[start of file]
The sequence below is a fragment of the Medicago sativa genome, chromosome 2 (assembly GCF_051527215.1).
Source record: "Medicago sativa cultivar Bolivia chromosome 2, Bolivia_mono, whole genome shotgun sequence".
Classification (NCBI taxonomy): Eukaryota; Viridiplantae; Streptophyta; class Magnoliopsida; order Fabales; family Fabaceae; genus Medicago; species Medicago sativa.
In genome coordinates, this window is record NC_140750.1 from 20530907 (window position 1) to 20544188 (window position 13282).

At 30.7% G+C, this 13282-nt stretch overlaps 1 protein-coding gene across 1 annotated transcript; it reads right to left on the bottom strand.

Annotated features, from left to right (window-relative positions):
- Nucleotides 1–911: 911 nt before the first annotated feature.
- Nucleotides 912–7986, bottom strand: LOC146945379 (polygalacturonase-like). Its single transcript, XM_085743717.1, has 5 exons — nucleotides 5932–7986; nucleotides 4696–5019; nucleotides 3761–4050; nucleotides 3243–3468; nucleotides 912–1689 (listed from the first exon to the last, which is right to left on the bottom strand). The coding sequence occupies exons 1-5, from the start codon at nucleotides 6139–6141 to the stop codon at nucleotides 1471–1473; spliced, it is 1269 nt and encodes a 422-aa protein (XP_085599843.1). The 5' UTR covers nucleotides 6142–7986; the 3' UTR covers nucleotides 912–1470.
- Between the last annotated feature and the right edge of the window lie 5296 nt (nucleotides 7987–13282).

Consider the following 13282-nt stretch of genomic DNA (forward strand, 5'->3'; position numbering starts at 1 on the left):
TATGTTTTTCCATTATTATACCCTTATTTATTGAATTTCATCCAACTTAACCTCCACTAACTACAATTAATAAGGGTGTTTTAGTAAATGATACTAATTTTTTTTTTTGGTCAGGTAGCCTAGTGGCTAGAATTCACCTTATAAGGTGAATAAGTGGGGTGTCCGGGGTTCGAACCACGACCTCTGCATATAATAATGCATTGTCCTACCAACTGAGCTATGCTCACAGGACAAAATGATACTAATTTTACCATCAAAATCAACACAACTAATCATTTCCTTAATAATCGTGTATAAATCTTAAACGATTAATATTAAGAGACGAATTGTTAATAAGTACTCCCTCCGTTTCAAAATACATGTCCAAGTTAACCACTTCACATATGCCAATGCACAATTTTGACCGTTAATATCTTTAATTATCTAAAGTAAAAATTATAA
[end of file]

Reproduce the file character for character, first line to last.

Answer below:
The sequence below is a fragment of the Medicago sativa genome, chromosome 2 (assembly GCF_051527215.1).
Source record: "Medicago sativa cultivar Bolivia chromosome 2, Bolivia_mono, whole genome shotgun sequence".
Classification (NCBI taxonomy): Eukaryota; Viridiplantae; Streptophyta; class Magnoliopsida; order Fabales; family Fabaceae; genus Medicago; species Medicago sativa.
In genome coordinates, this window is record NC_140750.1 from 20530907 (window position 1) to 20544188 (window position 13282).

At 30.7% G+C, this 13282-nt stretch overlaps 1 protein-coding gene across 1 annotated transcript; it reads right to left on the bottom strand.

Annotated features, from left to right (window-relative positions):
- Nucleotides 1–911: 911 nt before the first annotated feature.
- Nucleotides 912–7986, bottom strand: LOC146945379 (polygalacturonase-like). Its single transcript, XM_085743717.1, has 5 exons — nucleotides 5932–7986; nucleotides 4696–5019; nucleotides 3761–4050; nucleotides 3243–3468; nucleotides 912–1689 (listed from the first exon to the last, which is right to left on the bottom strand). The coding sequence occupies exons 1-5, from the start codon at nucleotides 6139–6141 to the stop codon at nucleotides 1471–1473; spliced, it is 1269 nt and encodes a 422-aa protein (XP_085599843.1). The 5' UTR covers nucleotides 6142–7986; the 3' UTR covers nucleotides 912–1470.
- Between the last annotated feature and the right edge of the window lie 5296 nt (nucleotides 7987–13282).

Consider the following 13282-nt stretch of genomic DNA (forward strand, 5'->3'; position numbering starts at 1 on the left):
TATGTTTTTCCATTATTATACCCTTATTTATTGAATTTCATCCAACTTAACCTCCACTAACTACAATTAATAAGGGTGTTTTAGTAAATGATACTAATTTTTTTTTTTGGTCAGGTAGCCTAGTGGCTAGAATTCACCTTATAAGGTGAATAAGTGGGGTGTCCGGGGTTCGAACCACGACCTCTGCATATAATAATGCATTGTCCTACCAACTGAGCTATGCTCACAGGACAAAATGATACTAATTTTACCATCAAAATCAACACAACTAATCATTTCCTTAATAATCGTGTATAAATCTTAAACGATTAATATTAAGAGACGAATTGTTAATAAGTACTCCCTCCGTTTCAAAATACATGTCCAAGTTAACCACTTCACATATGCCAATGCACAATTTTGACCGTTAATATCTTTAATTATCTAAAGTAAAAATTATAA